It is true that in Drury v. Franke, 247 Ky. 758, 57 S.W.2d 969, 88 A.L.R. 917, it was said that examination of a juror relative to the truth of answers made on voir dire did not violate the rule, but that case presented a situation different in fact from the one under consideration. In that case, it was learned after the trial that four jurors, who had remained silent on voir dire when asked if they had ever been in automobile collisions, had, in fact, been in such collisions. They were called together and statements were taken which disclosed that they had been in collisions. It was said that this did not violate the rule. However, in the instant case the affiants made statements concerning the alleged remarks of two other jurors in the jury room, after retirement. It cannot be inferred from the affidavits filed that the offending jurors, if they made such statements, had any such knowledge when first examined on voir dire. There was no confession here by the jurors, themselves, that they had suppressed information. It was only a portion of the jurors attempting to impeach other jurors because of alleged actions performed in the jury room.

Appellant next urges that the verdict of the jury was the result of coercion on the part of the court in remarks made to the jury after submission of the case. About an hour after the case was submitted to the jury they reported that they had been unable to reach a decision. The court recessed for an hour for lunch and, upon return to the court room, orally instructed the jury in substance as follows:

"In considering your verdict in this case one should be tolerant of the views of the other members of the jury. The decision is to be reached by the entire jury consisting of twelve members and not by the decision of one man. If the decision was to be reached by one man only, it would be an easy task but where there are twelve members of the jury perhaps all of them have different views concerning the verdict which should be reached and for that reason it is necessary that each member of the jury be tolerant of the views of the other members of the jury. In the words of the Apostle Paul `we should not be too stubborn in our conceits' so I request that each of you not to be stubborn in your own views and to be tolerant of the views of the other members of the jury so now go out to your jury room and strive to reach a verdict."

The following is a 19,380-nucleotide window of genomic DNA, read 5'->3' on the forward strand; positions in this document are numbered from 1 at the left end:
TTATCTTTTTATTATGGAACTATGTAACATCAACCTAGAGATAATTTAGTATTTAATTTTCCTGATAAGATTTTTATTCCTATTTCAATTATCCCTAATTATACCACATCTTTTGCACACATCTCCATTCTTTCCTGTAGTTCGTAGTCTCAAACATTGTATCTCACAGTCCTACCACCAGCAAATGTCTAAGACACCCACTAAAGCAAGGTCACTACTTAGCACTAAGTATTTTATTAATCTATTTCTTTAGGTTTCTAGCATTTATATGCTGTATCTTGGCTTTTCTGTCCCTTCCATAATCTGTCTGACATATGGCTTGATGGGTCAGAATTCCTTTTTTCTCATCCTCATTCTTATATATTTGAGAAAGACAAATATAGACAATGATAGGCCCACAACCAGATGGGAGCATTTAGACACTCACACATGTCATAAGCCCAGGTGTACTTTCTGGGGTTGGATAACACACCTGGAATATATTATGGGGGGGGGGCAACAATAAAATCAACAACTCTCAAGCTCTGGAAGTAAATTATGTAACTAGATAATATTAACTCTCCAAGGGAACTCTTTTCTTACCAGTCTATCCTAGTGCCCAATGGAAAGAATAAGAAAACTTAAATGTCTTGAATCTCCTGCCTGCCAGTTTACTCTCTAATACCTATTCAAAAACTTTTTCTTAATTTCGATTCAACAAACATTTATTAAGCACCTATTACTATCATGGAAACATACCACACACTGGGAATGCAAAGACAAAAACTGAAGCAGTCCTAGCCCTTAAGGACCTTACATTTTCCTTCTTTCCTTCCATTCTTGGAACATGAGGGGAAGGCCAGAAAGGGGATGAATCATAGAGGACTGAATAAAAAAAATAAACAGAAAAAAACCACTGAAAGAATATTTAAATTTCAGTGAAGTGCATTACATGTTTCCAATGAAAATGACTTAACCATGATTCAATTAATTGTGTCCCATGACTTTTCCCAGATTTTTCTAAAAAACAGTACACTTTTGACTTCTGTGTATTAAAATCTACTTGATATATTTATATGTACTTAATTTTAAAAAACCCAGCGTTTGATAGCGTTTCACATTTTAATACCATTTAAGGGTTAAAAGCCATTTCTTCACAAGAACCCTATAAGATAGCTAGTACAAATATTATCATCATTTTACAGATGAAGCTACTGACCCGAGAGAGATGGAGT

We believe the foregoing instruction contains wholesome advice and find nothing prejudicial in it. In any event, the record does not show that exception was taken by appellant to the remarks at the time and it is now too late to object in this court. Louisville & N. R. Co. v. Vaughan's Adm'r, 183 Ky. 829, 210 S.W. 938. There is, therefore, no merit in this complaint.

Appellant's last contention is that the award of $20,000 is excessive. The young lady, who was killed in this accident, was a senior in high school, in perfect *35 health, and had a long life expectancy. The burial expenses were shown to be $797.89. We do not believe the award of damages in this case is excessive. We have held in several cases that similar amounts were not of such a character as clearly or definitely to indicate that they were the result of passion or prejudice or in clear disregard of the evidence or of the rules of law. Commonwealth v. Hoover's Adm'r, 274 Ky. 472, 118 S.W.2d 741; Union Transfer & Storage Co. v. Fryman's Adm'r, 304 Ky. 422, 200 S.W.2d 953.

The judgment is affirmed.